Monsey firefighters fly to Israel to help fight fires in The North


TJN: Local firefighters are going to Israel to aid their counterparts who have been deployed to fight fires in the northern part of the country that is under attack by Hezbollah missiles. Among the participants is Itamar Yeger, an attorney for the Rockland County Legislature who is deputy mayor of the village of New Hempstead. “It’s a humanitarian gesture, really, in that we’re not going to fight, obviously, we’re going to help out the firefighters who are already in Israel who are being overworked now,” Yeger, who belongs to the Hillcrest Volunteer Fire Department, said yesterday.Nathan Rothschild, a Monsey resident and member of the Monsey Volunteer Fire Department, is organizing the effort.

“I was reading in the papers that there was a tremendous amount of firefighter activity in Israel and they were calling on people from all over the country. … I realized that they probably had a need to replace the firefighters that they were calling up north to put out the fires from the missile attacks and related activity,” said Rothschild, who is president of the East Ramapo school board.

Israel and Hezbollah militants in Lebanon have been battling since July 12.

Rothschild, 49, said his offer of help to the Israeli government’s director of fire services was eagerly accepted. He said volunteers were found through word of mouth and the Ner Tamid Society, an organization of Jewish firefighters.

About 50 firefighters from Rockland, New York City and Long Island will leave for Israel in the next three weeks. The first group is tentatively scheduled to leave today, but the departure could be delayed until later this week.

All of the volunteers are Jewish, but an additional five or 10 non-Jewish firefighters who are interested could likely take part in the mission, Rothschild said.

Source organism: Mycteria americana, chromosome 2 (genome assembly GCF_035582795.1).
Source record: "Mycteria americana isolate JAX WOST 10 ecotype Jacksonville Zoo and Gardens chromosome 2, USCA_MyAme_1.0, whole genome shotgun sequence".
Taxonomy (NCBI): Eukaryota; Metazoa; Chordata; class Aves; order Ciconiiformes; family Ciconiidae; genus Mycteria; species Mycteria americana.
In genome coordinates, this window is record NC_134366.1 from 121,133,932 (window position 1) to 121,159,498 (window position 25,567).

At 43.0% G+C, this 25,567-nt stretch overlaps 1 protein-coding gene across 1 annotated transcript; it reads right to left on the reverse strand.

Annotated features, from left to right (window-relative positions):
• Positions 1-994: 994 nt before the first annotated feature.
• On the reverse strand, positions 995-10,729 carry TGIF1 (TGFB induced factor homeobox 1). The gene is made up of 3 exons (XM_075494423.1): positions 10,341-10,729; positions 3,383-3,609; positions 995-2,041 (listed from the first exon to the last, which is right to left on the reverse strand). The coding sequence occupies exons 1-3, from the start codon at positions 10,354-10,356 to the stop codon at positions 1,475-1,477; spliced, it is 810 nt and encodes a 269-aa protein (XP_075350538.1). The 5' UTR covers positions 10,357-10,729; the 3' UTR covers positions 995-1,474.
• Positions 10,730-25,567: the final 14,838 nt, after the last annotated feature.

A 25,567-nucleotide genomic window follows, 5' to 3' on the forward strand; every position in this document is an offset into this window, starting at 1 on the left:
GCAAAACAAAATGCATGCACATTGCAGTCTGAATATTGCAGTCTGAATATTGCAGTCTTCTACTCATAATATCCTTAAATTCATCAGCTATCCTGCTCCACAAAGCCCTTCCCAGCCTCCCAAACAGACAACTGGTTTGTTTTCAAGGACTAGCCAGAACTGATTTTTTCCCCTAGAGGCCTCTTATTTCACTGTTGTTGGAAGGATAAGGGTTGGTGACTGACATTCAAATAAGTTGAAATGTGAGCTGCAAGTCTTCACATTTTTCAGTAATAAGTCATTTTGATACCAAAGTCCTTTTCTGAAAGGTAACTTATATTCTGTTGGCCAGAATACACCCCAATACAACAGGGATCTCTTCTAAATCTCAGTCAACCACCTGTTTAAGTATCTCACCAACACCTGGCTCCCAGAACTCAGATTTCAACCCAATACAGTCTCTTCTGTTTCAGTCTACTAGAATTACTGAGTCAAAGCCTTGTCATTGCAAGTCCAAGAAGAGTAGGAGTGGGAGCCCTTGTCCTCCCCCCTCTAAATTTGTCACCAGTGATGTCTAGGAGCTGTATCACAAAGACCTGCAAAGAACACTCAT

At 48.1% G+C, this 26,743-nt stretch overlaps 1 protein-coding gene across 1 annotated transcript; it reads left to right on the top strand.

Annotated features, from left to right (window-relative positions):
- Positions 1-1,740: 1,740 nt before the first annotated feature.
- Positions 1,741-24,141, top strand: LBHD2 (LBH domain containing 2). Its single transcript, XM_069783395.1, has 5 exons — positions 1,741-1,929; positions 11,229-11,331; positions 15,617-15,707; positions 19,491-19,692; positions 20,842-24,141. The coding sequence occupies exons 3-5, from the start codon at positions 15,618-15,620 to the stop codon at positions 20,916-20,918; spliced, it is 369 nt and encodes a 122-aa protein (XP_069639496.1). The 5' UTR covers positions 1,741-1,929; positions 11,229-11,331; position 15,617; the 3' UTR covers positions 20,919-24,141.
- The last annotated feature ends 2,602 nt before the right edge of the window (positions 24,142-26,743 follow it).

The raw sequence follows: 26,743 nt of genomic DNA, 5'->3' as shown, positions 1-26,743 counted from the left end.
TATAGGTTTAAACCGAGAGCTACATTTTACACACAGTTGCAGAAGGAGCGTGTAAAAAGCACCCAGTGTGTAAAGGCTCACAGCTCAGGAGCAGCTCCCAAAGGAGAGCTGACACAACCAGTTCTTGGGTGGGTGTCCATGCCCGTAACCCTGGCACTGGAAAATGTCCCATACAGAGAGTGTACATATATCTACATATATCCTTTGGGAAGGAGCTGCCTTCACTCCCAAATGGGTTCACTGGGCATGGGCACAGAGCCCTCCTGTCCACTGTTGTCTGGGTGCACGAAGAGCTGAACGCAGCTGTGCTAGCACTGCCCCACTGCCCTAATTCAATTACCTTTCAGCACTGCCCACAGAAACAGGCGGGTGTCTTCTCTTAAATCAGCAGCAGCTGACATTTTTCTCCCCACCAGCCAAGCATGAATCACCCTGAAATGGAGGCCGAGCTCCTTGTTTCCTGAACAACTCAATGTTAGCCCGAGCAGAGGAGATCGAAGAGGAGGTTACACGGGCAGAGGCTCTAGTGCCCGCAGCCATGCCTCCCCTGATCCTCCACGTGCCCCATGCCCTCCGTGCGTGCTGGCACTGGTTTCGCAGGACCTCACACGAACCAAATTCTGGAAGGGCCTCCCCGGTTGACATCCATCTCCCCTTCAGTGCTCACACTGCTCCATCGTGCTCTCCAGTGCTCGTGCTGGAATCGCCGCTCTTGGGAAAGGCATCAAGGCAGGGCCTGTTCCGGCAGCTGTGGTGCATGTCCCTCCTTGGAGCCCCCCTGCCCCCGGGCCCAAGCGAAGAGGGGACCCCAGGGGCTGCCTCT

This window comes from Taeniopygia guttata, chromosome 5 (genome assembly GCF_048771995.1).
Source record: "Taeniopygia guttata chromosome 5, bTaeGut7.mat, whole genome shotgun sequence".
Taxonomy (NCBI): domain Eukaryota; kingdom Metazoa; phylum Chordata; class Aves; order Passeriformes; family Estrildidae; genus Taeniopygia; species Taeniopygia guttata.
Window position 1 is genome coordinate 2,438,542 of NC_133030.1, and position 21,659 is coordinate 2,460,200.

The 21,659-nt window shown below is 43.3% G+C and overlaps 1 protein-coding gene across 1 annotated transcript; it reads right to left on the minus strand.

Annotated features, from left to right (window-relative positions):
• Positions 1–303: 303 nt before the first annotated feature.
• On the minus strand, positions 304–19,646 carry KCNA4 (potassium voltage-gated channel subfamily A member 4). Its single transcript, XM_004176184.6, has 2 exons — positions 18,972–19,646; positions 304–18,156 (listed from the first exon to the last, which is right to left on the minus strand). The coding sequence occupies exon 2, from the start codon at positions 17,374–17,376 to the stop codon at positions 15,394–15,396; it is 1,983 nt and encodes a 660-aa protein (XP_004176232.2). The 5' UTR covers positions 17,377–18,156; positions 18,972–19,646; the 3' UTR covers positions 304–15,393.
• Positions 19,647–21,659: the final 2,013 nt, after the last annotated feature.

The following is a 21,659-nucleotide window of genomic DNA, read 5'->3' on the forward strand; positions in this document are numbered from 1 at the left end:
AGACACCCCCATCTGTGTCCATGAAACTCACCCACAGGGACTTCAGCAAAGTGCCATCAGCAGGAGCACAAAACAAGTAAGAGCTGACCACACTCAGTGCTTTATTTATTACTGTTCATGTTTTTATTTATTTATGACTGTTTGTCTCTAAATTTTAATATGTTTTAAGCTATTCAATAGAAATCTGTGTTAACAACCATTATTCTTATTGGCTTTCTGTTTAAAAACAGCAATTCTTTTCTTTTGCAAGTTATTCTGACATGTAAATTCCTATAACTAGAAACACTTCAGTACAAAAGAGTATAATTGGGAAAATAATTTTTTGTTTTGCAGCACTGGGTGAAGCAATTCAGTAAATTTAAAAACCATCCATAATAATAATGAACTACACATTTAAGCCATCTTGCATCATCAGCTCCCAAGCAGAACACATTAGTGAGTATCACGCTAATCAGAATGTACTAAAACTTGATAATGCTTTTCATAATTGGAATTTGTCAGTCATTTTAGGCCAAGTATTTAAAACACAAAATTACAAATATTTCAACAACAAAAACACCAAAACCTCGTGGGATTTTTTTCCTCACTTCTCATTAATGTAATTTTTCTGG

“Some of the guys will be there for four or five days, some a week or two, and some might stay until this whole thing is over,” said Rothschild, a marketing director.

The volunteers do not yet have definite assignments and will be allowed to choose their duty station, he said.

Although homes in Israel are primarily constructed of stone � as opposed to houses in Rockland, which are mostly made of wood � Yeger said the volunteers were prepared for the challenges.

“We’re aware of all different types of construction and are able to handle ourselves in all difference circumstances,” he said.

As for working in the tense environment, the firefighters did not express serious concerns about potential danger.

In fact, Hillcrest volunteer firefighter Shlomo Pomeranz, another member of the contingent, said danger is part of the day’s work.

“Firefighting is something that I’m trained to do,” he said. “When it comes to firefighting, I have no qualms. But when it comes to traveling to a land that has some issues, I feel that my life is in God’s hands, as it is every time I walk into a burning building.”

Pomeranz, who works as a warehouse manager in Goshen, N.Y., said he had no reservations about joining the mission. The New Hempstead resident has siblings and other relatives who live in Israel.

“There was no question in my heart that it’s the right thing to do. … With everything that’s going on, we can pray and we constantly have them in our minds, but I feel I have a gift with this unique training to be able to help,” said Pomeranz, 35.

His wife, Adeeva, praised the initiative.

“I’m actually very proud of him and all of them for going,” she said. “They have an ability, they have a training, and the state of Israel, which every Jew considers their homeland, is in need of their assistance, and of course you go.”

Participants are either taking vacation or have been given special time off by their bosses.

Most of the venture’s funding has been provided through private donations, although some volunteers are paying their own airfare, Rothschild said.

Two hotels in Israel have agreed to house the volunteers when they are not working, he said.